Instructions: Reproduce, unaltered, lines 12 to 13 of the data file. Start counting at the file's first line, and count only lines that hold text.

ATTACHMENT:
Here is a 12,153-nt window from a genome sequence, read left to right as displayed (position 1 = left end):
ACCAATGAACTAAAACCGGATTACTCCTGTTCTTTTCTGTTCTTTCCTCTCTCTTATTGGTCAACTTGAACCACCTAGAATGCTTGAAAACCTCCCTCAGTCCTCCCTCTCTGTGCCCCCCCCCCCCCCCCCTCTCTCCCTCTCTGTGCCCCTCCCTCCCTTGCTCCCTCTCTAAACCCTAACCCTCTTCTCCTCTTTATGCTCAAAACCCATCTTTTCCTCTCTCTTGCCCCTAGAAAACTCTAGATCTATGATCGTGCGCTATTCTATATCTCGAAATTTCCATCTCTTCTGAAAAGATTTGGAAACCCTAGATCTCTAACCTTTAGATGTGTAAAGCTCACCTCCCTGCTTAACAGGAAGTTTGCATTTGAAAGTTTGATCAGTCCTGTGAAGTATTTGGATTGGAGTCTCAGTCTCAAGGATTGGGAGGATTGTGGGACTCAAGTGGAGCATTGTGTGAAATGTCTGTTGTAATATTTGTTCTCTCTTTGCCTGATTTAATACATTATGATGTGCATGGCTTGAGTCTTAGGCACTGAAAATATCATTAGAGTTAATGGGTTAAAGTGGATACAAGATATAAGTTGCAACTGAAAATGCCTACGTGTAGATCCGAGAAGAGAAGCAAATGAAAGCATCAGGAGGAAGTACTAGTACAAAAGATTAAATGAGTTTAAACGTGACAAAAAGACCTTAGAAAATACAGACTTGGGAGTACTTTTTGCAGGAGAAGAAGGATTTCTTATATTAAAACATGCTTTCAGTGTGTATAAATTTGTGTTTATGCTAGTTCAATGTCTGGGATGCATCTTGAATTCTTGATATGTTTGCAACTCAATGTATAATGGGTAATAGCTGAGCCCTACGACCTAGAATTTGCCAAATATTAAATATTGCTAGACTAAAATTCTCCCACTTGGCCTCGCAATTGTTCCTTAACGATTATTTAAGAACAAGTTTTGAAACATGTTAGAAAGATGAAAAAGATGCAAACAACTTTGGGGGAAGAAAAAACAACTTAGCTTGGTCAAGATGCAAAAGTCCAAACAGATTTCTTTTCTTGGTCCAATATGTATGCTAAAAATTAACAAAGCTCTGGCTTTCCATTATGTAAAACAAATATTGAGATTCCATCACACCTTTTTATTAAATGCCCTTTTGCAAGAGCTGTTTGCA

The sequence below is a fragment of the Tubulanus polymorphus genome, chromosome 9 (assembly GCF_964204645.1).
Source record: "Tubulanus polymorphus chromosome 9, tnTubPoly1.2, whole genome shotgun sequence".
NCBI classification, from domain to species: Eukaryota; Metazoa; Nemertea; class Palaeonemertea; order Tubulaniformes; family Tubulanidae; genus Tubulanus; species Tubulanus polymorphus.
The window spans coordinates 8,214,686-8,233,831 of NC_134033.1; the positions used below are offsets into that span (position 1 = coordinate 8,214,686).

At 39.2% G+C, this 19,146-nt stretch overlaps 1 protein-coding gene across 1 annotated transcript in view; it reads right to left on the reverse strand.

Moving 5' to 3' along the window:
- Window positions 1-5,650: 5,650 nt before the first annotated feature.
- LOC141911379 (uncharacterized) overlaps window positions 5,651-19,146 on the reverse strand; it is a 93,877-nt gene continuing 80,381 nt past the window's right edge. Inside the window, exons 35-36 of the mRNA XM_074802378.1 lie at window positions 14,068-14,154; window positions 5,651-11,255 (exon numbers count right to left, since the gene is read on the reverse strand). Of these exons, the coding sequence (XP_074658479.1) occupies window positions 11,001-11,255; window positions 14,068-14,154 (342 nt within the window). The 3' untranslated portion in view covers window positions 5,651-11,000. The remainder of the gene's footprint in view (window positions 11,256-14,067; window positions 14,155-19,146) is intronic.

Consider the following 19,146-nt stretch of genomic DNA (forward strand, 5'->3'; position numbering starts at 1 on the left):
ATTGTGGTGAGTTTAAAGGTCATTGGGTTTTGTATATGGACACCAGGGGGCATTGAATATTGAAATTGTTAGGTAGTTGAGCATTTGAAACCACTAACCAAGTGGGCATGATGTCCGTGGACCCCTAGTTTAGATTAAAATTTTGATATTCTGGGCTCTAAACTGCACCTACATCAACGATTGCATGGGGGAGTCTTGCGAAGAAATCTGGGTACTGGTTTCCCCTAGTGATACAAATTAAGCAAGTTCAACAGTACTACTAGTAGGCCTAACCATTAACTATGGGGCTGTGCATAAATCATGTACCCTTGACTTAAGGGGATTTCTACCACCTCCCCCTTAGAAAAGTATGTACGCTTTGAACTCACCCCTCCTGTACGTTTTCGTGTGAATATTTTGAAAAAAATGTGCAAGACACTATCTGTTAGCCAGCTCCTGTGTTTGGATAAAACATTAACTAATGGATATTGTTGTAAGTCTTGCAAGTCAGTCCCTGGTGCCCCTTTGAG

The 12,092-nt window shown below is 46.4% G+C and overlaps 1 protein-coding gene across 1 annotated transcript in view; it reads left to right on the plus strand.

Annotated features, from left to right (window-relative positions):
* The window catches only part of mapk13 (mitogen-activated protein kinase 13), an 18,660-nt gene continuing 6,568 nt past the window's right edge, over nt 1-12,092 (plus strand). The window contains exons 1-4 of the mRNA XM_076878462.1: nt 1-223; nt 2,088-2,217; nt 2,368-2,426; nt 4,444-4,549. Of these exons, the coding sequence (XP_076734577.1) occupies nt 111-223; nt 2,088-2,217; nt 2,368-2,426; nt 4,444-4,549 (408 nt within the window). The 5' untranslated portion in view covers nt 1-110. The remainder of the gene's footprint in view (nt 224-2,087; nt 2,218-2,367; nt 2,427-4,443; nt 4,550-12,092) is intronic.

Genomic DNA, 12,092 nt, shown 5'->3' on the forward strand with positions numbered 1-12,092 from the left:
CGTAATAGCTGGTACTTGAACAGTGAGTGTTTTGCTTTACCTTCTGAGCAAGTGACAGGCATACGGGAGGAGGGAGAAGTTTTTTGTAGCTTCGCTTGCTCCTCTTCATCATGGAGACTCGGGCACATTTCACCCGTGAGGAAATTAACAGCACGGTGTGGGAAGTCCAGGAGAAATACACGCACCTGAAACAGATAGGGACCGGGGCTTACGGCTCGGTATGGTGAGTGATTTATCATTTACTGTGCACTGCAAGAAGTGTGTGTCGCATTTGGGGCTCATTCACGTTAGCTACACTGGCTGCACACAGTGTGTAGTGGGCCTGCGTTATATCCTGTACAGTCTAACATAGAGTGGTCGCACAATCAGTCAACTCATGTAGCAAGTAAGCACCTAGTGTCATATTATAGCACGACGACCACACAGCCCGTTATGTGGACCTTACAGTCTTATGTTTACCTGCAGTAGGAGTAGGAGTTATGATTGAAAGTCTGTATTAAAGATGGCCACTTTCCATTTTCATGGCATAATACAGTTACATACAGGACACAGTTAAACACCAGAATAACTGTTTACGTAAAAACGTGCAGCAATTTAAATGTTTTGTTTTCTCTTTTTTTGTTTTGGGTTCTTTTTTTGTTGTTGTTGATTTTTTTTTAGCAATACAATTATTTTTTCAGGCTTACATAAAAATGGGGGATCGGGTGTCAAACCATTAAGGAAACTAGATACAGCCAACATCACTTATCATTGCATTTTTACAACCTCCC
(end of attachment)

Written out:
ATTGTGGTGAGTTTAAAGGTCATTGGGTTTTGTATATGGACACCAGGGGGCATTGAATATTGAAATTGTTAGGTAGTTGAGCATTTGAAACCACTAACCAAGTGGGCATGATGTCCGTGGACCCCTAGTTTAGATTAAAATTTTGATATTCTGGGCTCTAAACTGCACCTACATCAACGATTGCATGGGGGAGTCTTGCGAAGAAATCTGGGTACTGGTTTCCCCTAGTGATACAAATTAAGCAAGTTCAACAGTACTACTAGTAGGCCTAACCATTAACTATGGGGCTGTGCATAAATCATGTACCCTTGACTTAAGGGGATTTCTACCACCTCCCCCTTAGAAAAGTATGTACGCTTTGAACTCACCCCTCCTGTACGTTTTCGTGTGAATATTTTGAAAAAAATGTGCAAGACACTATCTGTTAGCCAGCTCCTGTGTTTGGATAAAACATTAACTAATGGATATTGTTGTAAGTCTTGCAAGTCAGTCCCTGGTGCCCCTTTGAG

The 12,092-nt window shown below is 46.4% G+C and overlaps 1 protein-coding gene across 1 annotated transcript in view; it reads left to right on the plus strand.